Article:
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Why Men are not invloved in PTO??

11 years 4 months ago #158977 by gjcoram
> The problem for most guys here is that while mom is at the meeting, dad has to be at home with the kids.

That's an important point. I got lucky; my wife decided she wasn't so interested in going to the meetings, and now I'm the treasurer for our group.
11 years 2 months ago #159471 by TRaffo
I already live in a QUEENDOM ( wife and 3 daughters ) so the women majority thing doesn't bother me. I am well trained.
11 years 1 month ago #159520 by Rose H
This is a great topic.. Here's a story on why dads make a difference in PTO groups.. Might be a fun read for you!
11 years 1 month ago #159610 by barb_r
My husband and I are BOTH involved in the local PTO's. We have 3 children... 2 at the middle school and one at the elementary level. When the middle school PTO called and asked me to participate I told them I couldn't. I was PTO president at the elementary school and honestly couldn't take on another PTO to any great extent. I suggested my husband take the spot instead. The lady I was speaking to didn't exactly say no but you could tell she was VERY hesitant at times and the concern she voiced was his ability to "organize" things. We finally agreed (she and I) that he would serve on the PTO but I would pick up if things fell through. That was last year.... This year - he became treasurer of that PTO because he was SO frustrated from last year's disorganization at times and lack of response to requested items. He is the ONLY man on the board at the middle school and there is one lone male on the board at the elementary school. BUT, they are making a difference and more dads are at least talking about PTO, etc. because of their known involvement. Actually this next year, due to some drama last year, the lone male will become the president of the elementary PTO.

Something we also have discovered is that mom's do most of the "school" stuff with the kids (registration, etc.) so we don't always know WHERE to plug dad in at. Our principal this year started a "Watch D.O.G.S." (D.O.G.S. - Dad's of great students****) program at our school. Actually she found a dad to organize and implement it. It gets the dad's in the school and there have been about 70 sign up to participate, which is an amazing number! Through this process the PTO has found out which dads 1) WANT to be involved in some fashion and 2) WHAT interests them so we know how to plug them in for future things...

I am VERY excited about both of these items and am hoping it will encourage more dad's and will be an entirely NEW face to the PTO in some ways. It doesn't matter the gender there are organized/disorganzed, committed/non committeed people in every gender. The key is accepting all of that and finding out the best way to make it all work for the kids!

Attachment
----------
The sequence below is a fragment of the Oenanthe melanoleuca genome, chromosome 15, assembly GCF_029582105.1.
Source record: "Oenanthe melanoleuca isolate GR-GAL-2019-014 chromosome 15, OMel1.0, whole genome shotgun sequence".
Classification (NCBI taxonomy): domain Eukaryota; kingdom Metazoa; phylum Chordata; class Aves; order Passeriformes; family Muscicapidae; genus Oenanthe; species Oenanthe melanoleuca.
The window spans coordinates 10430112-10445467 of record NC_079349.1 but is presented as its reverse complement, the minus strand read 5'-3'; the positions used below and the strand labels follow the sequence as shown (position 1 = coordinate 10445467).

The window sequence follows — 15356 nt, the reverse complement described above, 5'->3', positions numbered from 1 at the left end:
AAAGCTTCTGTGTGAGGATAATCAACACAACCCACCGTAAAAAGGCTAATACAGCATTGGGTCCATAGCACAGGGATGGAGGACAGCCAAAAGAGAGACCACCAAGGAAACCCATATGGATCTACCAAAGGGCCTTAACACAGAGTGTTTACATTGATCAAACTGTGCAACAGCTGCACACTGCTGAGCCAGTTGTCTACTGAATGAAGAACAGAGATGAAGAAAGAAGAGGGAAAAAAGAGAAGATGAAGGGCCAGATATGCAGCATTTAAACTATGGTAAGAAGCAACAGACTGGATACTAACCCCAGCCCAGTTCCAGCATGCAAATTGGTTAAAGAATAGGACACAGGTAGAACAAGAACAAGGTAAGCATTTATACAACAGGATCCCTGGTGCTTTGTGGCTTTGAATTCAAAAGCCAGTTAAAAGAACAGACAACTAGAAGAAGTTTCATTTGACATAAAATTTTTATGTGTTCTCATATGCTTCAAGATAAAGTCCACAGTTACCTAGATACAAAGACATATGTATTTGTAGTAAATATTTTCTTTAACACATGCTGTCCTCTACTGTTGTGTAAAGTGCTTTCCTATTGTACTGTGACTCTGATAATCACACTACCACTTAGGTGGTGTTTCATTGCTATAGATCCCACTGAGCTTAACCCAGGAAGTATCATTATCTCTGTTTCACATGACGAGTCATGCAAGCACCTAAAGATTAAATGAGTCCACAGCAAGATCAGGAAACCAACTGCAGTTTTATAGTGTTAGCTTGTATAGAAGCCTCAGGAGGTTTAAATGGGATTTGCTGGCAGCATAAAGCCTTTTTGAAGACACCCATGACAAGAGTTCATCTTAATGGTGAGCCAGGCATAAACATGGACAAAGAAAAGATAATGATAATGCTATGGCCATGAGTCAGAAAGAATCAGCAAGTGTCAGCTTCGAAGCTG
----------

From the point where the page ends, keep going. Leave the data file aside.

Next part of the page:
****For those that don't know about Watch D.O.G.S. here is the link: It is an awesome program that is truly an asset to our school!
11 years 1 month ago #159619 by Rose C
Replied by Rose C on topic Re:Why Men are not invloved in PTO??
Hi barb r,

Thanks for the great post. You've shared a great story and we hear good things about the dad group you mentioned.

Rose C
10 years 1 month ago #162671 by MsSevilla
I have to agree with the post about dads being home watching the kids while mom volunteers. For many of the families in our school, that's just how it works out. It does in our house. Or mom is an alum of the school and she already knows everyone so she comes to socialize and dad would prefer to stay in the background.

We'd like to start a dad's group, but we don't have a lot of interest since our charity poker program slowed down. We'd like to challenge them to come up with fundraising event of their own (we get a lot of feedback from them about how they could do our events "better"), but no one takes up the gauntlet. A golf outing, swap meet, pretty much anything they'd like just to get them on board. But most of our dads say they're "behind the scenes kind of guys" who like to support the moms in what they do by writing checks, watching kids, and building the occasional set prop. All important, but only having half your parents actively involved is still only half.
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